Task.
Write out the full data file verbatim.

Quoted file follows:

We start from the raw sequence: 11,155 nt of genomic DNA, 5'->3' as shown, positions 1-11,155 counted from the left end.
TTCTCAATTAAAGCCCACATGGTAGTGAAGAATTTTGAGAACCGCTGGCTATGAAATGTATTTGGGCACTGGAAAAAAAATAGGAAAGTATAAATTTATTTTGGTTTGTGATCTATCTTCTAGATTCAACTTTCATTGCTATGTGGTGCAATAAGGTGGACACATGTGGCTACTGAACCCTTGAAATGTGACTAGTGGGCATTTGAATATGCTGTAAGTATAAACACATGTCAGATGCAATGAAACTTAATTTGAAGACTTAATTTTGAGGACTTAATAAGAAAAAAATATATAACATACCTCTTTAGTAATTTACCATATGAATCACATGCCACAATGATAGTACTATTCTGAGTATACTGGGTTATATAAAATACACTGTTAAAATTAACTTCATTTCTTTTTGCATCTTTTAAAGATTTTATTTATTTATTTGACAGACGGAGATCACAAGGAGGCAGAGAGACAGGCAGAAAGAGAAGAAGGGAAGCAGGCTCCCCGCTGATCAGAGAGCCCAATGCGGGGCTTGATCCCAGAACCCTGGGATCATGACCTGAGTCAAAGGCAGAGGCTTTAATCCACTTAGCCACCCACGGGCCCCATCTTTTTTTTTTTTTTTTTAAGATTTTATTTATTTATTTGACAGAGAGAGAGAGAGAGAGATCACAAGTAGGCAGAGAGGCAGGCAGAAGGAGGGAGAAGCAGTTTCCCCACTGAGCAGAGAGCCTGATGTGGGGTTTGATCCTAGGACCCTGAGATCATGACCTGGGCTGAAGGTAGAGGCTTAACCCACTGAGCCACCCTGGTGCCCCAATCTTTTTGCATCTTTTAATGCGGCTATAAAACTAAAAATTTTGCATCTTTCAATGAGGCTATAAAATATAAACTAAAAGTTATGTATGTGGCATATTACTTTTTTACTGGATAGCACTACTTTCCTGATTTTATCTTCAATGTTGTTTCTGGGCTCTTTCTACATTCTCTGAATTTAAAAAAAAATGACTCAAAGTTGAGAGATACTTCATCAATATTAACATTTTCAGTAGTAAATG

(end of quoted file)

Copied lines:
We start from the raw sequence: 11,155 nt of genomic DNA, 5'->3' as shown, positions 1-11,155 counted from the left end.
TTCTCAATTAAAGCCCACATGGTAGTGAAGAATTTTGAGAACCGCTGGCTATGAAATGTATTTGGGCACTGGAAAAAAAATAGGAAAGTATAAATTTATTTTGGTTTGTGATCTATCTTCTAGATTCAACTTTCATTGCTATGTGGTGCAATAAGGTGGACACATGTGGCTACTGAACCCTTGAAATGTGACTAGTGGGCATTTGAATATGCTGTAAGTATAAACACATGTCAGATGCAATGAAACTTAATTTGAAGACTTAATTTTGAGGACTTAATAAGAAAAAAATATATAACATACCTCTTTAGTAATTTACCATATGAATCACATGCCACAATGATAGTACTATTCTGAGTATACTGGGTTATATAAAATACACTGTTAAAATTAACTTCATTTCTTTTTGCATCTTTTAAAGATTTTATTTATTTATTTGACAGACGGAGATCACAAGGAGGCAGAGAGACAGGCAGAAAGAGAAGAAGGGAAGCAGGCTCCCCGCTGATCAGAGAGCCCAATGCGGGGCTTGATCCCAGAACCCTGGGATCATGACCTGAGTCAAAGGCAGAGGCTTTAATCCACTTAGCCACCCACGGGCCCCATCTTTTTTTTTTTTTTTTTAAGATTTTATTTATTTATTTGACAGAGAGAGAGAGAGAGAGATCACAAGTAGGCAGAGAGGCAGGCAGAAGGAGGGAGAAGCAGTTTCCCCACTGAGCAGAGAGCCTGATGTGGGGTTTGATCCTAGGACCCTGAGATCATGACCTGGGCTGAAGGTAGAGGCTTAACCCACTGAGCCACCCTGGTGCCCCAATCTTTTTGCATCTTTTAATGCGGCTATAAAACTAAAAATTTTGCATCTTTCAATGAGGCTATAAAATATAAACTAAAAGTTATGTATGTGGCATATTACTTTTTTACTGGATAGCACTACTTTCCTGATTTTATCTTCAATGTTGTTTCTGGGCTCTTTCTACATTCTCTGAATTTAAAAAAAAATGACTCAAAGTTGAGAGATACTTCATCAATATTAACATTTTCAGTAGTAAATG